Labeling best practices

Labeling best practices

In order to get the highest accuracy out of your AI model, it is crucially important to ensure that tiles marked completed are created with the highest quality. Even just a few bad labels can dramatically affect the performance of a model.
It is much, much better to label less data more precisely, then to poorly label a greater amount of data.


One quick sanity test for whether or not an AI analysis will be able to analyze your image is whether or not the objects are identifiable by the human eye. If they are not possible to distinguish, it is likely very difficult to create a high quality set of labels. This will make training an accurate AI model very difficult.

Label all objects of the same class in all finalized tiles

This doesn't mean labeling all classes of objects present in your dataset. If you have different types of objects in your images (i.e. glomeruli, tubules, single cells, cancer regions, etc in renal tissue slides), you can pick one class and complete the labels for that one class.
In fact, we suggest starting with a few object classes (i.e. glomeruli and tubules) or one object class for initial AI training, then adding more objects in your subsequent training.
In order to achieve good AI performance, all Fully labeled tiles must have every object of each included class completely labeled. If some images are missing labels, it will result in poor AI performance. If you have half-labeled images, make sure to remove them from the Completed column before proceeding to training.
When training, our optimization algorithms penalize the model for predicting an object where there is no label. If you miss labels on your images, you should expect significantly reduced performance.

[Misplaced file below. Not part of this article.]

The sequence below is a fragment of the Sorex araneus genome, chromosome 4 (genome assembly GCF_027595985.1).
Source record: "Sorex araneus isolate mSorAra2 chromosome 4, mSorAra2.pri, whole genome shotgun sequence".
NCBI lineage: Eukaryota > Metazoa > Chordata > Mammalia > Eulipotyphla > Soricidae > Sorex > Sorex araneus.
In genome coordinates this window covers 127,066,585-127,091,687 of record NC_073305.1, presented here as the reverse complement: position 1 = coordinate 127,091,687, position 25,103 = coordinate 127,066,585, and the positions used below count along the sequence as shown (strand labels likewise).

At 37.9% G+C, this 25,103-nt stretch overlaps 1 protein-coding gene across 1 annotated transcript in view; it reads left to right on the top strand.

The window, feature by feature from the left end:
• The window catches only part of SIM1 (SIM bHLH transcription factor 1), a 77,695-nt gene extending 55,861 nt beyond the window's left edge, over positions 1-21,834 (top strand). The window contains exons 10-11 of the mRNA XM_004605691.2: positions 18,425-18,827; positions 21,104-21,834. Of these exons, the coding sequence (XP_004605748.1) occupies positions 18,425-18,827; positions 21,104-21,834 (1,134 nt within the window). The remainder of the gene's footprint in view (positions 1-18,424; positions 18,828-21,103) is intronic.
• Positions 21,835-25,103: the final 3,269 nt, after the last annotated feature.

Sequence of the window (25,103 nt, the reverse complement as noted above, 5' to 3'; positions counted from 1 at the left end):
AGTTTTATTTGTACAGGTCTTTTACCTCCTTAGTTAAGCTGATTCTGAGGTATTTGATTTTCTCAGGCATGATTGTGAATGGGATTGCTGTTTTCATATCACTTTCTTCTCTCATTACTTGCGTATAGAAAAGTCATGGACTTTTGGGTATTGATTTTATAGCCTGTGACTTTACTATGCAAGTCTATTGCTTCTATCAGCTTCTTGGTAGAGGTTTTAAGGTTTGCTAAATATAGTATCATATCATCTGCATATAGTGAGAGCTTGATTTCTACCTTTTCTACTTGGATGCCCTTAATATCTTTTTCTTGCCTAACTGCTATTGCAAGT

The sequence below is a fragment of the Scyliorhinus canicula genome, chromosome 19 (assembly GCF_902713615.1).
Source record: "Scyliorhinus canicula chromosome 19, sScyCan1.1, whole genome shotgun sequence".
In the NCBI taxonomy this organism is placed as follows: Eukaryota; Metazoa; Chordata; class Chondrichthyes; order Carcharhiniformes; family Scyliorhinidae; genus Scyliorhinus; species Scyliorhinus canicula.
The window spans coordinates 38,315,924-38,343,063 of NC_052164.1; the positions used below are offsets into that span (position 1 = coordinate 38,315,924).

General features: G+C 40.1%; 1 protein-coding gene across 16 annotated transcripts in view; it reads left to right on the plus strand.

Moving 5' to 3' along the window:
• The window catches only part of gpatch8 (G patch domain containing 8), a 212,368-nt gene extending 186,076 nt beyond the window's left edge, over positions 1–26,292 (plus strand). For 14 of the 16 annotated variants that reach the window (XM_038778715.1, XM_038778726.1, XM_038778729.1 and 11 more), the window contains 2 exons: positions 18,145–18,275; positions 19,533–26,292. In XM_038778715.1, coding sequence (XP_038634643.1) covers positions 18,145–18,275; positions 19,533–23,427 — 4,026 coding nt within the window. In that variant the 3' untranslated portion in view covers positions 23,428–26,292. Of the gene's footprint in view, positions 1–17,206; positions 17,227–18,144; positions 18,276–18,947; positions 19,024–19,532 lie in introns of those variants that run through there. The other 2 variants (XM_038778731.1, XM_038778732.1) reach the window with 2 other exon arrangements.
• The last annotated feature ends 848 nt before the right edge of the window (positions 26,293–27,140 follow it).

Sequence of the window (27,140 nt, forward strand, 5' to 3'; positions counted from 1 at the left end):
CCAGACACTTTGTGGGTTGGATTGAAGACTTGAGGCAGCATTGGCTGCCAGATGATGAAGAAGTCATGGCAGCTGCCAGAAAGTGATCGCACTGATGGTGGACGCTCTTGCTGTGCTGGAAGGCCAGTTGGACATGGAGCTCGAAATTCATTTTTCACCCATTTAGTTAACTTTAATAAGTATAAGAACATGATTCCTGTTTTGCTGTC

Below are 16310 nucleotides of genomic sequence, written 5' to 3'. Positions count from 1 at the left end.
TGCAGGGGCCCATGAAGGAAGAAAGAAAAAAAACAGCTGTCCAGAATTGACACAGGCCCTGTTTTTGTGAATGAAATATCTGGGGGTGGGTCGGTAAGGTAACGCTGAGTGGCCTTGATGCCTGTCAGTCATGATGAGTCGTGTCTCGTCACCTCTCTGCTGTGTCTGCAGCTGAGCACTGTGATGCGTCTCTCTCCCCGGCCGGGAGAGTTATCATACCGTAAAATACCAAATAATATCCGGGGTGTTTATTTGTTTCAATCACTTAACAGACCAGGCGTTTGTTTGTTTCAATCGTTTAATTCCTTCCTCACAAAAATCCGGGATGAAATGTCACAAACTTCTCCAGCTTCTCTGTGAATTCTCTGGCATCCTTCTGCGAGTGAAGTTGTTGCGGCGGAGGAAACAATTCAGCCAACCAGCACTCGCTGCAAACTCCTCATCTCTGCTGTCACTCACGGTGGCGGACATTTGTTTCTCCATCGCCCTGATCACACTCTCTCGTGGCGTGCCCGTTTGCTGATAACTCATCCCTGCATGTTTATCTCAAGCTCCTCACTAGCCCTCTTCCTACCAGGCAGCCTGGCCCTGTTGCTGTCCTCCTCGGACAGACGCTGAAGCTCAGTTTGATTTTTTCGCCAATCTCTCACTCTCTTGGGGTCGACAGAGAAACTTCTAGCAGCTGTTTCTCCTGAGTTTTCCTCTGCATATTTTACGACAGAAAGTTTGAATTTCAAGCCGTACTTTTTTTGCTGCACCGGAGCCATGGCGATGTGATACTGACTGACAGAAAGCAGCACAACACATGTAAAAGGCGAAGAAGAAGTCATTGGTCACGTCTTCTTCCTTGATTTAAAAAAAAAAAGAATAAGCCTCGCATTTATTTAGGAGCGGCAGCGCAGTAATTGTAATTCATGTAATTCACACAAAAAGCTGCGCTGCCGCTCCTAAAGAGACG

Label all objects accurately

When you are annotating objects of interest, you need to ensure that you outline the object consistently and accurately. For instance, if you are annotating glomeruli in histology images, you should outline the glomerulus around the edge without overestimating or underestimating the edges.
Examples of good and bad annotations.
It's important to be consistent with how you create your labels. The model will try to make predictions that are similar to the labels that you create.

Include objects at the edge of the tile or image

When objects of interest are cut off by the edges of an tile and partially visible, it is extremely important not to omit them during annotation.
There are two objects of interest (glomeruli) at the edge of the tile shown in the example below. Despite the fact that they are partially visible, we annotated them properly.

Data best practices

Different magnifications

In microscopy, images with different magnifications have different pixel resolutions and object sizes. If you only want to analyze 20x magnification images, you should only include 20x images.
If instead, you will need to analyze images with different magnifications with one AI model, it is crucial to include images with different magnifications in the ground truth labels.
Example of images with different magnifications. a) 10x magnification b) 40x magnification.
In the above example, the 10x magnification image covers a much larger tissue area, but does not allow you to see cell-level information, such as nuclei. It is unlikely that you will get good performance on 10x images, even with a smaller tile size.

Include tiles without any objects or a few objects.

It's important to include tiles that do not have any objects if you expect them to be part of the images during analysis time. In the absence of this, the performance of AI will suffer when it encounters these regions for the first time in actual image analysis.
For example, if you are building an AI model to identify and segment glomeruli, you should include different regions without any glomeruli, or even regions without any tissue.
Example of images with different tissue regions a) Kidney tissue regions with glomeruli b) fat tissue region without any glomeruli or kidney tissue c) region of the image devoid of any tissues or objects
This will help reduce the occurrence of false positives when your model encounters these three types of images during testing and actual image analysis.